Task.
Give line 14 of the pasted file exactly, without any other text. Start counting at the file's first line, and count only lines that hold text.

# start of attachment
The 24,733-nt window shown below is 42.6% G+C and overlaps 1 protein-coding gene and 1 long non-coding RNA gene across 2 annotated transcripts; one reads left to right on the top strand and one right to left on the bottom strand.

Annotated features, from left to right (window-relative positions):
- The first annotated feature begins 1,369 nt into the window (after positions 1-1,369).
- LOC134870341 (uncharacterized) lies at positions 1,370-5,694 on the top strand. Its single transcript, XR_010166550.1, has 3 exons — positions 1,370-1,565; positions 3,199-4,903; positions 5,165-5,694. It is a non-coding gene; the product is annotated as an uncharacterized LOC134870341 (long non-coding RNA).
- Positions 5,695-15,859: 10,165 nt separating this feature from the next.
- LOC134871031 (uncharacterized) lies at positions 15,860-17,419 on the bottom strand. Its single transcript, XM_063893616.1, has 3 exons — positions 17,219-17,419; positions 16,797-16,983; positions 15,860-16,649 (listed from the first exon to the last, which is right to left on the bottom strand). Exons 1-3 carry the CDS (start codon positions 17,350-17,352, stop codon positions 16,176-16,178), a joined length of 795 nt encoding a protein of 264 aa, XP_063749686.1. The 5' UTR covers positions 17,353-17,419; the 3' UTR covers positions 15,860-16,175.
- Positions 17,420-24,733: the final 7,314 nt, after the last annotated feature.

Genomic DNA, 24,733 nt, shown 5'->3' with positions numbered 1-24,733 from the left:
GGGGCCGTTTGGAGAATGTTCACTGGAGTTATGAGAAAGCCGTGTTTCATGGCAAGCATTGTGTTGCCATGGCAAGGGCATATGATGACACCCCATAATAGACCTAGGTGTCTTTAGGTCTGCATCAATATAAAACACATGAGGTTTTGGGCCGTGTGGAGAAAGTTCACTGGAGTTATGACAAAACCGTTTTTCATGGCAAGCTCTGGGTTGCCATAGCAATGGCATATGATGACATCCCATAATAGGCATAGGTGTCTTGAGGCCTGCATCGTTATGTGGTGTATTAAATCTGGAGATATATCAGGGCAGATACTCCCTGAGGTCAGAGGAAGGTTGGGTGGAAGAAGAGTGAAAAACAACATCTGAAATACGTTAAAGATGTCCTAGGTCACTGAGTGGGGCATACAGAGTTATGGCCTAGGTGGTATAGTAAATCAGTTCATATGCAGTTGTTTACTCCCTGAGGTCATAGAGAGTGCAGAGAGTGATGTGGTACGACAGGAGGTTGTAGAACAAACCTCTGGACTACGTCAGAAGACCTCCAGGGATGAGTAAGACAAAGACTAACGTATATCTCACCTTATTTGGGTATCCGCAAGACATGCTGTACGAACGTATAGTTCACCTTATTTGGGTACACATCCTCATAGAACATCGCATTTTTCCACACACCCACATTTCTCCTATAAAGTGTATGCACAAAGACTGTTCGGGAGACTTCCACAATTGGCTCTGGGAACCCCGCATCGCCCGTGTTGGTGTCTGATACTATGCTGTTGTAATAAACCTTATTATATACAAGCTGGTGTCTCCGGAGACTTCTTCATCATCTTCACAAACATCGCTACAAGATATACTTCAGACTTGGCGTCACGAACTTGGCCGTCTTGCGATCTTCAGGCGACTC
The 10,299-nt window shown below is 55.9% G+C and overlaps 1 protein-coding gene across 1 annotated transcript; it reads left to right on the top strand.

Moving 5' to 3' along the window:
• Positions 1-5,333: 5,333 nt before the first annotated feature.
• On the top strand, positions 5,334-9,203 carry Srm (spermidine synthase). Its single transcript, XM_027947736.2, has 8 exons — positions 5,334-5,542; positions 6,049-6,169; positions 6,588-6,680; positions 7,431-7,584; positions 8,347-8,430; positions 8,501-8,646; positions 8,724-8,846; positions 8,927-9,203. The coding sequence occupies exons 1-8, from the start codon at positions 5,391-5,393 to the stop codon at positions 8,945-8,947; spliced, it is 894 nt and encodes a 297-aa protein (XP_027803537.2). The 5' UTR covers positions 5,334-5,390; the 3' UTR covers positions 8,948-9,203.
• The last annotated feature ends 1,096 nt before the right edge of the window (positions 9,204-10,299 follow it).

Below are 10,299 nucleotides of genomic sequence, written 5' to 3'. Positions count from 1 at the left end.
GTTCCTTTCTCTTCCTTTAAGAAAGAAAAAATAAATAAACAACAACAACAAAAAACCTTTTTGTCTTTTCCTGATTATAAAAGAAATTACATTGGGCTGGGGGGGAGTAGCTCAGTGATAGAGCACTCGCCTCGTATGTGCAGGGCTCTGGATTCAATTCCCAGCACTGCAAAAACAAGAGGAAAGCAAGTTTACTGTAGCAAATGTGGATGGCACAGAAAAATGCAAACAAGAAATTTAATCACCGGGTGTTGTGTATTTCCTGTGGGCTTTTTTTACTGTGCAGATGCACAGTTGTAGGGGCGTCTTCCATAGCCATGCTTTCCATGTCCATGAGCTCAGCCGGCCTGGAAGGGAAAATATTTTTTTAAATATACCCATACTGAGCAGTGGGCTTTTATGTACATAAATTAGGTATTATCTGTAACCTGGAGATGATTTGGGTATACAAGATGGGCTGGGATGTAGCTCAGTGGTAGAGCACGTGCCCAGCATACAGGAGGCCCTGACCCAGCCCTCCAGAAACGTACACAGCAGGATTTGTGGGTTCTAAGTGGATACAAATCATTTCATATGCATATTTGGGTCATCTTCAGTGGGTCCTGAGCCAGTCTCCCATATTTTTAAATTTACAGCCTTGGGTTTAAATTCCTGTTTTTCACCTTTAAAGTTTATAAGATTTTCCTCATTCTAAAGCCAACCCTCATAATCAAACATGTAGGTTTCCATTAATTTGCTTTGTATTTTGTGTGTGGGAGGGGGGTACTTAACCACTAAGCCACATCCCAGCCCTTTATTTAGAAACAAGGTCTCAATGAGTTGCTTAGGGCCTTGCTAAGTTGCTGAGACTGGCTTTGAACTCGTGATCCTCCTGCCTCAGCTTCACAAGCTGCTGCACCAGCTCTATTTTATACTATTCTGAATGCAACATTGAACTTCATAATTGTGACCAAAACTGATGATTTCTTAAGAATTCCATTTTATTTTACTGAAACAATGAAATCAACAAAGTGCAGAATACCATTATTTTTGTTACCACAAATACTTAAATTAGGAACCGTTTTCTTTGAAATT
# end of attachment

• The last annotated feature ends 1,096 nt before the right edge of the window (positions 9,204-10,299 follow it).